Environmentally Themed Serious Games via Xbox Live
Imagine Cup 08: Serious Games for a greener world
Via: Washington Post - Not the Usual Game Application
By Mike Musgrove
Sunday, June 22, 2008
Microsoft is encouraging use of XNA Game Studio with student developers via the Game Development track in its annual Imagine Cup technology competition, that is wrapping up in Paris next month.
The challenge, presented to student programmers and game designers around the world, is to develop a game that demonstrates the challenges and benefits of working toward a greener, more sustainable world.
The environment is one of those topics with an array of variables that play to the strengths of gaming software, which can be designed to show the consequences of a variety of actions. How do you balance the needs of a growing population against the need to preserve forests and wildlife? To what extent is it worth investing in more environmentally friendly, but more expensive, technology?
The Imagine Cup competition is down to six finalists. In one of the finalists' games, players are charged with cleaning up a region of France hit with pollution. In another, players take control of a virtual globe to try to figure out where best to put farms, cities and power plants so they provide the most benefit and produce the least harm to the planet's air and water.
Microsoft plans to distribute some of the environmentally themed games as downloads on the Xbox Live service.
Chris Satchell, a manager in Microsoft's game division who is overseeing the project, said it had not been determined whether the titles would be available free or whether there would be a charge for the games. But "it would be very cool to use the profits [from game sales] to help the issues," he said.
Microsoft showed off the six finalists’ games earlier this month at the Expo Night at the Games for Change Festival in New York City. The winner will be chosen at an upcoming Finals event in Paris next month.
Via: Shacknews - Gaming for Social Change and the Environment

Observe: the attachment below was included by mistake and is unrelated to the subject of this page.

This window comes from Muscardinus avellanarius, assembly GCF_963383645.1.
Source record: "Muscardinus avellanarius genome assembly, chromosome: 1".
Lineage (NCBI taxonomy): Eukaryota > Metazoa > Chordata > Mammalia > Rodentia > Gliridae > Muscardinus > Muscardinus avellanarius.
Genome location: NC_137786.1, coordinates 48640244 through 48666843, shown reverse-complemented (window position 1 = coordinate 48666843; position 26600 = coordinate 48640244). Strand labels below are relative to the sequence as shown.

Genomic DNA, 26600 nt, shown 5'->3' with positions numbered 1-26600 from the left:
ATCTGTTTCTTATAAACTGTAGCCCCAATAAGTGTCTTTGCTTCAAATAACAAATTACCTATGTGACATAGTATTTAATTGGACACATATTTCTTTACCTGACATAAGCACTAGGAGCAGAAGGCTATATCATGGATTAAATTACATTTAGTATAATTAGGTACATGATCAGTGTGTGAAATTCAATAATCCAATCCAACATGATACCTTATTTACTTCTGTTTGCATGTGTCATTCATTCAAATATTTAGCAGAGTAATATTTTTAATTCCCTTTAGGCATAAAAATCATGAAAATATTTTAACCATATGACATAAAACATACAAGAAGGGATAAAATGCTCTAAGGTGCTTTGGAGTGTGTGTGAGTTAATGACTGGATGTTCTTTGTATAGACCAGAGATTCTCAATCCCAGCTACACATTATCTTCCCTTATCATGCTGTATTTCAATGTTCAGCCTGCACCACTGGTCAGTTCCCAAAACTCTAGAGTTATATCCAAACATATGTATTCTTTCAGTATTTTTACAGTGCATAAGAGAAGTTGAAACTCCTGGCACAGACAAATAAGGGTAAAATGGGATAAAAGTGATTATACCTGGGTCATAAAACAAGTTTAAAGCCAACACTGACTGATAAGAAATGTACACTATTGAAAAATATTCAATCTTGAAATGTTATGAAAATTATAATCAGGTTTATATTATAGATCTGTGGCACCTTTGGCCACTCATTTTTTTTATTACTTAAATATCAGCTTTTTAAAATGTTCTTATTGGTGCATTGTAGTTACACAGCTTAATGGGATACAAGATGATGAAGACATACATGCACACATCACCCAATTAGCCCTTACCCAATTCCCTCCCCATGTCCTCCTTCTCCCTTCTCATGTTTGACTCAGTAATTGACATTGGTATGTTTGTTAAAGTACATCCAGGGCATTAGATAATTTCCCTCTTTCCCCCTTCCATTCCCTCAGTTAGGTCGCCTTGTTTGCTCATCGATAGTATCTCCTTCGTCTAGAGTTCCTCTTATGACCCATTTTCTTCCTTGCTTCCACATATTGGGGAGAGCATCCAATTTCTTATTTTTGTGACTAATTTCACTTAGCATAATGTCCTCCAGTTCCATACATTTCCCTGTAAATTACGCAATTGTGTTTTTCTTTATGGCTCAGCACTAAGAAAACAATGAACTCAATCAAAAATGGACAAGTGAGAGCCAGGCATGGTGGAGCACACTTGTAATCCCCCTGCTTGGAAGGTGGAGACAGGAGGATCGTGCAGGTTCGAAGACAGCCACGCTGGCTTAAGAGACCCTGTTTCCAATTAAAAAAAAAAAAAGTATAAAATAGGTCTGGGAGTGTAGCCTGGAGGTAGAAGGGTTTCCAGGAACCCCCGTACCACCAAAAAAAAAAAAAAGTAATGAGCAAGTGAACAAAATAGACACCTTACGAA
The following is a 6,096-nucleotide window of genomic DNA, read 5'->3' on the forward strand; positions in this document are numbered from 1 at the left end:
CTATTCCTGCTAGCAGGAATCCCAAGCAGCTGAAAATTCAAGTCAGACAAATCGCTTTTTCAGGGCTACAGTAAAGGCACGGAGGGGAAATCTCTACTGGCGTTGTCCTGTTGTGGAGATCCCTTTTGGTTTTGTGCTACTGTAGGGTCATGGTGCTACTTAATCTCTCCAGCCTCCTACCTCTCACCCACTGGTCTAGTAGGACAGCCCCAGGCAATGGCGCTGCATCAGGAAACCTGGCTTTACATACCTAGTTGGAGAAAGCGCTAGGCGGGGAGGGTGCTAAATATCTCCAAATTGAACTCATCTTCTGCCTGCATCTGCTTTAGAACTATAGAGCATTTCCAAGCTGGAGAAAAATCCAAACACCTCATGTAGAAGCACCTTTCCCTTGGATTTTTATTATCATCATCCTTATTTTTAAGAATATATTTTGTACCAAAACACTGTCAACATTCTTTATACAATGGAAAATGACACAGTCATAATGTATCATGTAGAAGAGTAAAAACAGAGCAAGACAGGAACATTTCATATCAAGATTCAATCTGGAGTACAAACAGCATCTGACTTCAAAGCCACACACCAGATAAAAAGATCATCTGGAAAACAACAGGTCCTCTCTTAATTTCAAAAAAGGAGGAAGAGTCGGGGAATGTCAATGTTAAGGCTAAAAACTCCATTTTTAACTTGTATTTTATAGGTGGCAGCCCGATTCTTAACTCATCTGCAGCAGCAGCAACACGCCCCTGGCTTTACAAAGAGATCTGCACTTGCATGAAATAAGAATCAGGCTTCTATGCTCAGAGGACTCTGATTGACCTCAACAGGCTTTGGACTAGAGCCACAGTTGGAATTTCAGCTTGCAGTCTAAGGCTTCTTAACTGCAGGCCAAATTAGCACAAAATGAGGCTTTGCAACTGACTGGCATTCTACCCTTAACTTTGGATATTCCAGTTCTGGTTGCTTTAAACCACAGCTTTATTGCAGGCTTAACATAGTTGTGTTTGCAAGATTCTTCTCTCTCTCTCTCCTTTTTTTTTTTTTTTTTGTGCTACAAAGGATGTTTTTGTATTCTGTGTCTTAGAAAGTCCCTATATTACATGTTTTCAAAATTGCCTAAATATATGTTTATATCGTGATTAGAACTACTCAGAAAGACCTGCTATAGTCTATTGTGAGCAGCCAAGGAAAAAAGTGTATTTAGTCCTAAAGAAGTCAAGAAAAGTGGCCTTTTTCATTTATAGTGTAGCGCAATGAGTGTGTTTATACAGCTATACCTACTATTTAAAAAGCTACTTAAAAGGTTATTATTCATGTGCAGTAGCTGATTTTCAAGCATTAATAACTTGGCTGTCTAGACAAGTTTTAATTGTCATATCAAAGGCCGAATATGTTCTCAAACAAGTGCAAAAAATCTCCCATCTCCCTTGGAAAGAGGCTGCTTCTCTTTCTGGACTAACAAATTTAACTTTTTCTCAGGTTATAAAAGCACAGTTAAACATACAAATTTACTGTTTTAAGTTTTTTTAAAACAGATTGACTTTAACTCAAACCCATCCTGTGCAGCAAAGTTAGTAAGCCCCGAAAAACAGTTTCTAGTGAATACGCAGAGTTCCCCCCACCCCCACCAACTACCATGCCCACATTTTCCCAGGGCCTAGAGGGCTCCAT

This year's contest, based around the environment and powered by Microsoft's XNA Game Studio technology, received over 160 entries from 10,000 college-age students.
Of those, six games were chosen by a panel of judges to compete in the finals, the prizes of which include cash and an internship at Microsoft. Ranging from simple 2D titles to complex 3D efforts, the finalists are presented below.
Because they were all developed within XNA Game Studio, these games can be distributed on Windows and through the Xbox 360 community games service later this year.
Video Game: City Rain by Mother Gaia Studios - Brazil
In this single player 3D "Sim City meets Tetris" learn about Urbanism, Ecology, and maintaining a Sustainable Environment. As buildings drop from the sky, strategically place them on the grid so the community can grow whil still being ecologically mindful. Encounter challenges throughout the campaign that will help your community thrive. Team Members: Rafael Costa, Guilherme Campos, Helena Van Kampen , Tulio Marques Soria.
Video Game: Future Flow by Drunk Puppy - Belgium
Video Game: Clean Up by GomZ - Korea
Single player 3D campaign to create and maintain your own cube (living space) with the help of cleaners, nano machines that have the ability to turn pollutants into energy. Protect your cube by removing pollution and turning it into useful energy so your cube can sustain itself. 3 rd person view lets you control your character your cube Gather the appropriate cleaners from Earth, Air, Water and Energy to help you clean a particular pollutant. Team Members: Dong Hoon Kim, Ki Hwan Kim, Min My Park.
Video Game: Image Earth by BAMM Studios! - Germany
Video Game: Megalopolis by Siss - Germany
Single player game takes control of a robot who has control over the ecological and economical growth of an island. The player tries to get the highest score by managing an island for 10 virtual years. Build power plants and the most efficient living conditions for the human inhabitants. Keep a good balance between quick expansion, income and environmental sustainability. In the end the number of people living on his island and the carbon dioxide emission are the keys to beat the highscore. Team Members: Florian Leckebusch , Frank Goetz, Ingo Koster.